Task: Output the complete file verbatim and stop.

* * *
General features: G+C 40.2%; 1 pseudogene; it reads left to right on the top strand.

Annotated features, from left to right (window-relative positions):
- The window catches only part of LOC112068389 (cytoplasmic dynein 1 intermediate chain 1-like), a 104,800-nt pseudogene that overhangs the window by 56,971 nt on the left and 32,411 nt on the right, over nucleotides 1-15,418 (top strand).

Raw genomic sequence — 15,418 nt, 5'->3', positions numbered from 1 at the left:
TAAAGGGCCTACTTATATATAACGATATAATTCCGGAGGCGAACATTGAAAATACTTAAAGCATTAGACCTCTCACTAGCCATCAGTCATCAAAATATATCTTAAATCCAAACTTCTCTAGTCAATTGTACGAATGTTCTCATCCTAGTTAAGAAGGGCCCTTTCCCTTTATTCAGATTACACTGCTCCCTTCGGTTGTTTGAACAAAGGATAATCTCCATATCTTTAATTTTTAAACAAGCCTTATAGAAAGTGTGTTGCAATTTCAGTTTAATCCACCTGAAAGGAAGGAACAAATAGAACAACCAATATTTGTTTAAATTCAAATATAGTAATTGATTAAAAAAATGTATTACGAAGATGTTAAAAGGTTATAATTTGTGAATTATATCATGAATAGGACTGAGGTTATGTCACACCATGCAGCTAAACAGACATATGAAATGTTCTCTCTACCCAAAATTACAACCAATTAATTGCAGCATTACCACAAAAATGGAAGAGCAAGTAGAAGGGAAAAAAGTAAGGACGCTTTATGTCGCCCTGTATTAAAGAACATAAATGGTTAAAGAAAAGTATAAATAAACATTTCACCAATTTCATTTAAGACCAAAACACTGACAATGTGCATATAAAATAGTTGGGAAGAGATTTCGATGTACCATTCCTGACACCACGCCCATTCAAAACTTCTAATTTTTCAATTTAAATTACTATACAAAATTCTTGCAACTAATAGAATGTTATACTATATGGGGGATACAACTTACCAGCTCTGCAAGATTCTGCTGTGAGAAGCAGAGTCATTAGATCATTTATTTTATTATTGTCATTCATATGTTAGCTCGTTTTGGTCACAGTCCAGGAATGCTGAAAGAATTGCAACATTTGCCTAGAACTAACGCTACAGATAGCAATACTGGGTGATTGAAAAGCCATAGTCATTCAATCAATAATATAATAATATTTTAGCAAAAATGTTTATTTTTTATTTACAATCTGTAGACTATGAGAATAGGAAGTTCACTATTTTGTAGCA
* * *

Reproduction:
General features: G+C 40.2%; 1 pseudogene; it reads left to right on the top strand.

Annotated features, from left to right (window-relative positions):
- The window catches only part of LOC112068389 (cytoplasmic dynein 1 intermediate chain 1-like), a 104,800-nt pseudogene that overhangs the window by 56,971 nt on the left and 32,411 nt on the right, over nucleotides 1-15,418 (top strand).

Raw genomic sequence — 15,418 nt, 5'->3', positions numbered from 1 at the left:
TAAAGGGCCTACTTATATATAACGATATAATTCCGGAGGCGAACATTGAAAATACTTAAAGCATTAGACCTCTCACTAGCCATCAGTCATCAAAATATATCTTAAATCCAAACTTCTCTAGTCAATTGTACGAATGTTCTCATCCTAGTTAAGAAGGGCCCTTTCCCTTTATTCAGATTACACTGCTCCCTTCGGTTGTTTGAACAAAGGATAATCTCCATATCTTTAATTTTTAAACAAGCCTTATAGAAAGTGTGTTGCAATTTCAGTTTAATCCACCTGAAAGGAAGGAACAAATAGAACAACCAATATTTGTTTAAATTCAAATATAGTAATTGATTAAAAAAATGTATTACGAAGATGTTAAAAGGTTATAATTTGTGAATTATATCATGAATAGGACTGAGGTTATGTCACACCATGCAGCTAAACAGACATATGAAATGTTCTCTCTACCCAAAATTACAACCAATTAATTGCAGCATTACCACAAAAATGGAAGAGCAAGTAGAAGGGAAAAAAGTAAGGACGCTTTATGTCGCCCTGTATTAAAGAACATAAATGGTTAAAGAAAAGTATAAATAAACATTTCACCAATTTCATTTAAGACCAAAACACTGACAATGTGCATATAAAATAGTTGGGAAGAGATTTCGATGTACCATTCCTGACACCACGCCCATTCAAAACTTCTAATTTTTCAATTTAAATTACTATACAAAATTCTTGCAACTAATAGAATGTTATACTATATGGGGGATACAACTTACCAGCTCTGCAAGATTCTGCTGTGAGAAGCAGAGTCATTAGATCATTTATTTTATTATTGTCATTCATATGTTAGCTCGTTTTGGTCACAGTCCAGGAATGCTGAAAGAATTGCAACATTTGCCTAGAACTAACGCTACAGATAGCAATACTGGGTGATTGAAAAGCCATAGTCATTCAATCAATAATATAATAATATTTTAGCAAAAATGTTTATTTTTTATTTACAATCTGTAGACTATGAGAATAGGAAGTTCACTATTTTGTAGCA